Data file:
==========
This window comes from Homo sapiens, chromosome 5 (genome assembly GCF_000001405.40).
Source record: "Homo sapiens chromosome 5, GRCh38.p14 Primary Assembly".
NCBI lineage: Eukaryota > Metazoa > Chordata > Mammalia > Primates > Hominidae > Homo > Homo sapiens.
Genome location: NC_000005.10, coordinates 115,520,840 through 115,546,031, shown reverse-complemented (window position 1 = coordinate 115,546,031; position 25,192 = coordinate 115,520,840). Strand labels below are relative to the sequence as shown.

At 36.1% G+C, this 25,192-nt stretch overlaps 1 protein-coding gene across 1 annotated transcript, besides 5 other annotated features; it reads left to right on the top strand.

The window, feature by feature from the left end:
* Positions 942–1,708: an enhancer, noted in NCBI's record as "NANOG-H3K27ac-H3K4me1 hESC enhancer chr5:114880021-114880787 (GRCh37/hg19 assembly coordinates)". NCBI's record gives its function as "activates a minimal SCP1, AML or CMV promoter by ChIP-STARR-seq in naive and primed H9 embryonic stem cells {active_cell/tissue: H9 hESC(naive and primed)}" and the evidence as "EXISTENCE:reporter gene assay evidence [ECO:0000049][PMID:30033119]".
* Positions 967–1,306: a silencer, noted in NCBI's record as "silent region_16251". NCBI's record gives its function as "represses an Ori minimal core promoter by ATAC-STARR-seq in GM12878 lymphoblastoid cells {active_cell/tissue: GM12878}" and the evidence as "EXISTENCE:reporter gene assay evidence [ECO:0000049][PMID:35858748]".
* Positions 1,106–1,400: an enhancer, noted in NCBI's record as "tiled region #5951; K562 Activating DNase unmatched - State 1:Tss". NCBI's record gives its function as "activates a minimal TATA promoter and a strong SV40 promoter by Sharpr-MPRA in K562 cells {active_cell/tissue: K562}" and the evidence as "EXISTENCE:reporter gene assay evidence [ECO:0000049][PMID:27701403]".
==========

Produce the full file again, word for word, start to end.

This window comes from Homo sapiens, chromosome 5 (genome assembly GCF_000001405.40).
Source record: "Homo sapiens chromosome 5, GRCh38.p14 Primary Assembly".
NCBI lineage: Eukaryota > Metazoa > Chordata > Mammalia > Primates > Hominidae > Homo > Homo sapiens.
Genome location: NC_000005.10, coordinates 115,520,840 through 115,546,031, shown reverse-complemented (window position 1 = coordinate 115,546,031; position 25,192 = coordinate 115,520,840). Strand labels below are relative to the sequence as shown.

At 36.1% G+C, this 25,192-nt stretch overlaps 1 protein-coding gene across 1 annotated transcript, besides 5 other annotated features; it reads left to right on the top strand.

The window, feature by feature from the left end:
* Positions 942–1,708: an enhancer, noted in NCBI's record as "NANOG-H3K27ac-H3K4me1 hESC enhancer chr5:114880021-114880787 (GRCh37/hg19 assembly coordinates)". NCBI's record gives its function as "activates a minimal SCP1, AML or CMV promoter by ChIP-STARR-seq in naive and primed H9 embryonic stem cells {active_cell/tissue: H9 hESC(naive and primed)}" and the evidence as "EXISTENCE:reporter gene assay evidence [ECO:0000049][PMID:30033119]".
* Positions 967–1,306: a silencer, noted in NCBI's record as "silent region_16251". NCBI's record gives its function as "represses an Ori minimal core promoter by ATAC-STARR-seq in GM12878 lymphoblastoid cells {active_cell/tissue: GM12878}" and the evidence as "EXISTENCE:reporter gene assay evidence [ECO:0000049][PMID:35858748]".
* Positions 1,106–1,400: an enhancer, noted in NCBI's record as "tiled region #5951; K562 Activating DNase unmatched - State 1:Tss". NCBI's record gives its function as "activates a minimal TATA promoter and a strong SV40 promoter by Sharpr-MPRA in K562 cells {active_cell/tissue: K562}" and the evidence as "EXISTENCE:reporter gene assay evidence [ECO:0000049][PMID:27701403]".